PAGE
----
The Wikipedia page says: “Mentzer was an Objectivist and insisted that philosophy and bodybuilding are one and the same. He said: "Man, is an indivisible entity, an integrated unit of mind and body." Thus, his books contain as much philosophy as they do bodybuilding information.” Mentzer, the author of four books and several articles, describes Ayn Rand’s philosophy of Objectivism as the best philosophy ever devised.
Dr. Chris Matthew Sciabarra’s The Journal of Ayn Rand Studies carried an interesting article on Mentzer, "Integrating Mind and Body," authored by Matthew Stoloff, in 2004. According to Stoloff, in his writings Mentzer has emphasized the value of thinking and the necessity of philosophy in bodybuilding and in life.
Several quotes from Mentzer’s books and articles are included in the seven-page article. I find this quote from Mentzer particularly interesting:
“Take the time to consider some of the of deeper implications of the fact that man is an integrated unit of matter and consciousness, a being of mind and body. Take the time to learn something about the nature of thought and the importance of logic. Learn to read critically i.,e.,seeking to distinguish between truth and falsehood. Don't make the same mistake I did in my late teens and early twenties—don’t assume that simply because something is printed that it has to be true.”
I haven't read Mentzer’s Heavy Duty: Mind and Body, but Stoloff provides a glimpse into the general flavor of the book's ideas. Here’s an excerpt:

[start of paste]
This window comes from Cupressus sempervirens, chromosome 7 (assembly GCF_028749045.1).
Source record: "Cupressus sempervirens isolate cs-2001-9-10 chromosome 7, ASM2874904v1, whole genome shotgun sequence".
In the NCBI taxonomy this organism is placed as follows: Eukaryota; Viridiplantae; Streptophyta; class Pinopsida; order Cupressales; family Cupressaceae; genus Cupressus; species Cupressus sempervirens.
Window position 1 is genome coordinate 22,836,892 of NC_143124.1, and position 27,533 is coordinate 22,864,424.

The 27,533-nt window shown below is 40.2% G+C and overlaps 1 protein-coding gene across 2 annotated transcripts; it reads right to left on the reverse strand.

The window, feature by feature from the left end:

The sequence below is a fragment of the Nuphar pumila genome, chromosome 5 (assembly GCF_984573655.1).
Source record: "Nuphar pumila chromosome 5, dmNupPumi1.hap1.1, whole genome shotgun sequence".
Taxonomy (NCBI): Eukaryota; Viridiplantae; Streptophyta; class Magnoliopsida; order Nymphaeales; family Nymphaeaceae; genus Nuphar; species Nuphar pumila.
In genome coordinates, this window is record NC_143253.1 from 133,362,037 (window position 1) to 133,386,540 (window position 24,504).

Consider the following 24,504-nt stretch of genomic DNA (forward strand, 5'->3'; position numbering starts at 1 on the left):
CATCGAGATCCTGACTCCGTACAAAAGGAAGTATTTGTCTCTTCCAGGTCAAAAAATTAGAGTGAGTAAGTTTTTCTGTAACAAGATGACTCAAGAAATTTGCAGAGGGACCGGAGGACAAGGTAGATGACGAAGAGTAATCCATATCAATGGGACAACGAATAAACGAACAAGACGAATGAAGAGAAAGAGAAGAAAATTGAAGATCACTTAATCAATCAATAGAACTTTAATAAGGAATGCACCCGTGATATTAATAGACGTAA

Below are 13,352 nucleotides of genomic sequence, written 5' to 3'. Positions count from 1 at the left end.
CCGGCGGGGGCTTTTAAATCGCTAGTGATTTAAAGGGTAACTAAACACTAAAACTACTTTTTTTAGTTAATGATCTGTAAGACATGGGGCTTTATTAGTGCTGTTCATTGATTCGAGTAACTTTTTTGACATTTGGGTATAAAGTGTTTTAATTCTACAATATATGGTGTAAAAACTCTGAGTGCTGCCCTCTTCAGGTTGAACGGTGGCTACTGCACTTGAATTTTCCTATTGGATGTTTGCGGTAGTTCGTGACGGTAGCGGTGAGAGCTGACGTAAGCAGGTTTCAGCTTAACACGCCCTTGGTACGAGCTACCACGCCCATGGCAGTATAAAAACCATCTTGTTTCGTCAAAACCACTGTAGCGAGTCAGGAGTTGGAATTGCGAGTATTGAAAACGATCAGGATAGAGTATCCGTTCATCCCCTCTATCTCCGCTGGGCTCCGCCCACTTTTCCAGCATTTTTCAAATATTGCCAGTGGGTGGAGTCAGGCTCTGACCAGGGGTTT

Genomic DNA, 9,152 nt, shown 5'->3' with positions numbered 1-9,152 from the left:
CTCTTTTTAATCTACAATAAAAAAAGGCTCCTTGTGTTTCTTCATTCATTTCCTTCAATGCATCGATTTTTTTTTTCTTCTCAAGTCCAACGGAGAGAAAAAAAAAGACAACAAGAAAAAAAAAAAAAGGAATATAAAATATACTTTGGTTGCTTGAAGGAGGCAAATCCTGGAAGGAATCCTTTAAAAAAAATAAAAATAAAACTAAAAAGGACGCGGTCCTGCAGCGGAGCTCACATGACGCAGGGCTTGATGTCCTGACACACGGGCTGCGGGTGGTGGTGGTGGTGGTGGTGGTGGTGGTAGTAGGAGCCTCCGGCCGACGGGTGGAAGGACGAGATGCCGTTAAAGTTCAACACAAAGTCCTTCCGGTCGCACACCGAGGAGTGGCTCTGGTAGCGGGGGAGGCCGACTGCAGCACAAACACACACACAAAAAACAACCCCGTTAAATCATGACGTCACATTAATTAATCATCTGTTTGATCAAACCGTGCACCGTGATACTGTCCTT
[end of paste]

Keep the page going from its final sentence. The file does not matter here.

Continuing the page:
“Mentzer’s most advanced writing can be found in Heavy Duty: Mind and Body. Such chapter headings as "The Mind: Check Your Premises" and “Nature, To Be Commanded, Must Be Obeyed” illustrate how much influence Objectivism had on Mentzer. The philosophical and theoretical principles Mentzer expounds in Mind and Body are unlike those in any other bodybuilding book. Body building treatises do not discuss philosophy as a matter of course, but Mentzer (1996, 24-25) makes no apologies: "If you’re thinking this treatise is too intellectual, too professorial, and has no place in a bodybuilding book, check your premises. Bodybuilding does not exist in a vacuum, apart from the rest of life." It is interesting to note that of the seven chapters in Mind and Body, three are exclusively on philosophy with no reference to specific exercises or training regimen. Mentzer does this for a reason; he tries to establish a foundation and argues that there is a Law of Identity and Law of Causality as regards medicine the human body, and exercise science.”
I like the movies of the famous bodybuilder Arnold Schwarzenegger but I dislike his political views. The seemingly tough Schwarzenegger is intellectually weak and politically correct—he sides with the irrational liberals on issues like environmentalism, income equality, and egalitarian foreign policy.
It is heartening to know that the field of bodybuilding is not an exclusive liberal club. There are bodybuilders like Mike Mentzer who have rational philosophical and political ideas.